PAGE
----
One perspective was presented by Jared O’Neal of Argonne National Laboratory, from the standpoint of laboratory notebooks used by teams of experimental scientists [4]. His experience was that as problems become more complex and larger, researchers must invent new tools and processes to cope with the complexity—thus “reinventing the lab notebook.”

While acknowledging the value of paper notebooks, he found electronic methods essential because of distributed teammates. In his view many streams of notes are probably necessary, using tools such as GitLab and Jupyter notebooks. Crucial is the actual discipline and methodology of notetaking, for example a hierarchical organization of notes (separating high-level overview and low-level details) that are carefully written to be understandable to others.

A totally different case is the research methodology of 19th century scientist Michael Faraday. He is not to be taken lightly, being called by some “the best experimentalist in the history of science” (and so, perhaps, even compared to today) [5].

A fascinating paper [6] documents Faraday’s development of “a highly structured set of retrieval strategies as dynamic aids during his scientific research.” He recorded a staggering 30,000 experiments over his lifetime. He used 12 different kinds of record-keeping media, including lab notebooks proper, idea books, loose slips, retrieval sheets and work sheets. Often he would combine ideas from different slips of paper to organize his discoveries. Notably, his process to some degree varied over his lifetime.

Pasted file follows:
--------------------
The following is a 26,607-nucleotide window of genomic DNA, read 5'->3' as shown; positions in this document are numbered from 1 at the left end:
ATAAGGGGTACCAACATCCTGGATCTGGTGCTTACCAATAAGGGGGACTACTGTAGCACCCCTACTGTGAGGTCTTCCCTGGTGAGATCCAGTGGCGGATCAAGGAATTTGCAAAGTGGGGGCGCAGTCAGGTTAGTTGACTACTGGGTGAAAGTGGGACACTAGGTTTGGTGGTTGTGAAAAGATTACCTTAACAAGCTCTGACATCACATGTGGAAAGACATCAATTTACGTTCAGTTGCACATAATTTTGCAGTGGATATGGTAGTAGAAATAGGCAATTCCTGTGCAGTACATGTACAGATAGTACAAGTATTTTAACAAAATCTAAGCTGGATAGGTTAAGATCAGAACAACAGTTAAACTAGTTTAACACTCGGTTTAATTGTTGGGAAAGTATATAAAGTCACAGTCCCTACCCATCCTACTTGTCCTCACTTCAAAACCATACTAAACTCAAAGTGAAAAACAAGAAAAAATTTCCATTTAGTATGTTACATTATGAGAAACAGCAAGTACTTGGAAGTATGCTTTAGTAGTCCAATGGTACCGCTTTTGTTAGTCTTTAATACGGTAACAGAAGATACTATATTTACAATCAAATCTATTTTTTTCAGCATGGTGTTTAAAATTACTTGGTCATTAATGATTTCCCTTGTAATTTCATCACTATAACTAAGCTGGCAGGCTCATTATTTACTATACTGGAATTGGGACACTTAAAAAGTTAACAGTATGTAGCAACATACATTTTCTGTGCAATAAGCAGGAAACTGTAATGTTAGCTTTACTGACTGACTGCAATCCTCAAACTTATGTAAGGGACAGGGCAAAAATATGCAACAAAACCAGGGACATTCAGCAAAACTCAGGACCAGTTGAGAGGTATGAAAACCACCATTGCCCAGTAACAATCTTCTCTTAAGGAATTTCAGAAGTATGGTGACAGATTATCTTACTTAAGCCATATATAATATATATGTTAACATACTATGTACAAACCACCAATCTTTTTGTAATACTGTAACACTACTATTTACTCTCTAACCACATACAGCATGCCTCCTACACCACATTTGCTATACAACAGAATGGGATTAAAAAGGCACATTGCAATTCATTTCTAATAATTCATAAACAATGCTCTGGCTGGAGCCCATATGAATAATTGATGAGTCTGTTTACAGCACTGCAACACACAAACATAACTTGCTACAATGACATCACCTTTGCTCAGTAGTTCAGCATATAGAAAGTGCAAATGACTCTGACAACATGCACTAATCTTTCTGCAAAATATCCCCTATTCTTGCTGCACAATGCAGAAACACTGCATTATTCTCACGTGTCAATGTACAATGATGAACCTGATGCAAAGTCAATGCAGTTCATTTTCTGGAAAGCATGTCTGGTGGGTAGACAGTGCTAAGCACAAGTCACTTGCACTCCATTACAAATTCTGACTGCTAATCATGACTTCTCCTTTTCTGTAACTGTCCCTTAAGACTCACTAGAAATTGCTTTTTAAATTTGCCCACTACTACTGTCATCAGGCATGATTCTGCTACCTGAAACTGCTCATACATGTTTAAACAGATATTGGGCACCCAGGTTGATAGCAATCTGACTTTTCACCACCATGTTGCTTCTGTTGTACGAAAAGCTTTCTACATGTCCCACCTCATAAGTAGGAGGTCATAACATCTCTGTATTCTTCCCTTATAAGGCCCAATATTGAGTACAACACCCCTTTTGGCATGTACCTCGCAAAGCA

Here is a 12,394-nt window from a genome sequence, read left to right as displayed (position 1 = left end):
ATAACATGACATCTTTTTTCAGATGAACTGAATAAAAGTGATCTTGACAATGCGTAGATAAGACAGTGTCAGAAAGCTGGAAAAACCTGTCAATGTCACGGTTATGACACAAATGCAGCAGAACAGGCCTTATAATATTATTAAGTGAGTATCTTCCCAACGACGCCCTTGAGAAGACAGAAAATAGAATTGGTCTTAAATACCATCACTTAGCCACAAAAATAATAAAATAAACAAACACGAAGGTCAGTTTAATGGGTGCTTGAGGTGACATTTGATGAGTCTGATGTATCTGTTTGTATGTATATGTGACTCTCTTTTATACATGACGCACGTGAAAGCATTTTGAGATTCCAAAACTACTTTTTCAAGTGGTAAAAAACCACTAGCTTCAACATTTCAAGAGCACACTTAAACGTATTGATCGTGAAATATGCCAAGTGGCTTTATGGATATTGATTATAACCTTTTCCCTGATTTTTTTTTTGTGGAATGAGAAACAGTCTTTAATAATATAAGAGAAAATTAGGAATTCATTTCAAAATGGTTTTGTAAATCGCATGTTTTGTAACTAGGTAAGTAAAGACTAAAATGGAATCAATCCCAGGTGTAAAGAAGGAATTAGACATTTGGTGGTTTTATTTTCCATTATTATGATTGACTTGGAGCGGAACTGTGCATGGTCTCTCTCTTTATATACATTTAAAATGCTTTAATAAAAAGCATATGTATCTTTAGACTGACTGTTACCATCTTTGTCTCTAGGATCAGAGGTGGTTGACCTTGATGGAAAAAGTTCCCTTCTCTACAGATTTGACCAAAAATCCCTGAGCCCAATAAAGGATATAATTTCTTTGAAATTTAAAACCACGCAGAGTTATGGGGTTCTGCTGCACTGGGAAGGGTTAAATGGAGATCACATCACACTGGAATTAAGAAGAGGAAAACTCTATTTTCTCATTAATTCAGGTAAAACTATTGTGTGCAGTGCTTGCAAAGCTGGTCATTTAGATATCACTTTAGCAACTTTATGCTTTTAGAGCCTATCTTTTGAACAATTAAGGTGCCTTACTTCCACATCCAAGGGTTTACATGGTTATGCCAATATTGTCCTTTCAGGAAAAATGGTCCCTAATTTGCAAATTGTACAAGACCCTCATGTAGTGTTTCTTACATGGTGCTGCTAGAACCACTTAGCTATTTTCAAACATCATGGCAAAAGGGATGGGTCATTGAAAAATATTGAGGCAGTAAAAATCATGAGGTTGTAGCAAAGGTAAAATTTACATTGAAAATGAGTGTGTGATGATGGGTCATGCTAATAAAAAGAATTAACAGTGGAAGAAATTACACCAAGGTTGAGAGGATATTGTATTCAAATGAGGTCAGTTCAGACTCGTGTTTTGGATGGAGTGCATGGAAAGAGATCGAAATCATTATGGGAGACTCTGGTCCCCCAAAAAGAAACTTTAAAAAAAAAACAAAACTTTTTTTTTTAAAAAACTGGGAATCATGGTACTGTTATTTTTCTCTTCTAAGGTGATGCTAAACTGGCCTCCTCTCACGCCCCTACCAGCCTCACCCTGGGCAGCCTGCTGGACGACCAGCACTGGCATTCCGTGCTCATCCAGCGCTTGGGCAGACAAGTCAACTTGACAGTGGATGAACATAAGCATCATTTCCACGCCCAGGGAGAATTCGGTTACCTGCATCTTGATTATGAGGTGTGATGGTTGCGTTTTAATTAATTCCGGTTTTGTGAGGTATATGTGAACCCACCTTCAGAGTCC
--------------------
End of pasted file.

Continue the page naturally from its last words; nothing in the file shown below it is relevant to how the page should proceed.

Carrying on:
Certain motifs emerge from these examples: the value of well-organized notes as memory aids; the need to thoughtfully innovate one’s notetaking methods to find what works best; the freedom to use multiple media, not restricted to a single notetaking tool or format.

Do you have a favorite method for organizing your research? If so, please share in the comments below.


[1] How Many Journal Articles Have Been Published?

[2] “Multimodal prompting with a 44-minute movie | Gemini 1.5 Pro Demo,”

[3] Geoffrey Hinton, “CBMM10 Panel: Research on Intelligence in the Age of AI,”

[4] Jared O’Neal, “Lab Notebooks For Computational Mathematics, Sciences, Engineering: One Ex-experimentalist’s Perspective,” Dec. 14, 2022,

[5] “Michael Faraday,”

[6] Tweney, R.D. and Ayala, C.D., 2015. Memory and the construction of scientific meaning: Michael Faraday’s use of notebooks and records. Memory Studies8(4), pp.422-439.’s_use_of_notebooks_and_records/links/5783aac708ae3f355b4a1ca5/Memory-and-the-construction-of-scientific-meaning-Michael-Faradays-use-of-notebooks-and-records.pdf

What’s the Best Code Editor?

Emacs, vi, TextEdit, nano, Sublime, Notepad, Wordpad, Visual Studio, Eclipse, etc., etc.—everyone’s got a favorite.

I used Visual Studio previously and liked the integrated debugger. Recently I started using VS again and found the code editing windows rather cluttered. Thankfully you can tone this down, if you can locate the right options.

Eclipse for Java has instantaneous checking for syntax errors. I have mixed feelings on this. Perhaps you could type a little more code before getting a glaring error message?

Concerning IDEs (integrated development environments) like this—I’ve met people who think that a full GUI-based IDE is the only way to go. Maybe so. However , there’s another view.

You’d think if anyone would know how to write code quickly, accurately and effectively, it would be world-class competitive programmers. They’re the best, right?

One of the very top people is Gennady Korotkevich. He’s won many international competitions.

What does he use? Far Manager, a text-based user interface tool with a mere two panels and command prompt. It’s based on 1980s pre-GUI file manager methodologies that were implemented under DOS.

It reminds me of a conversation I had with our admin when I was in grad school. I asked, “Why do you use vi instead of MS Word for editing documents?” Answer: “I like vi because it’s faster—your fingers never need to leave the keyboard.”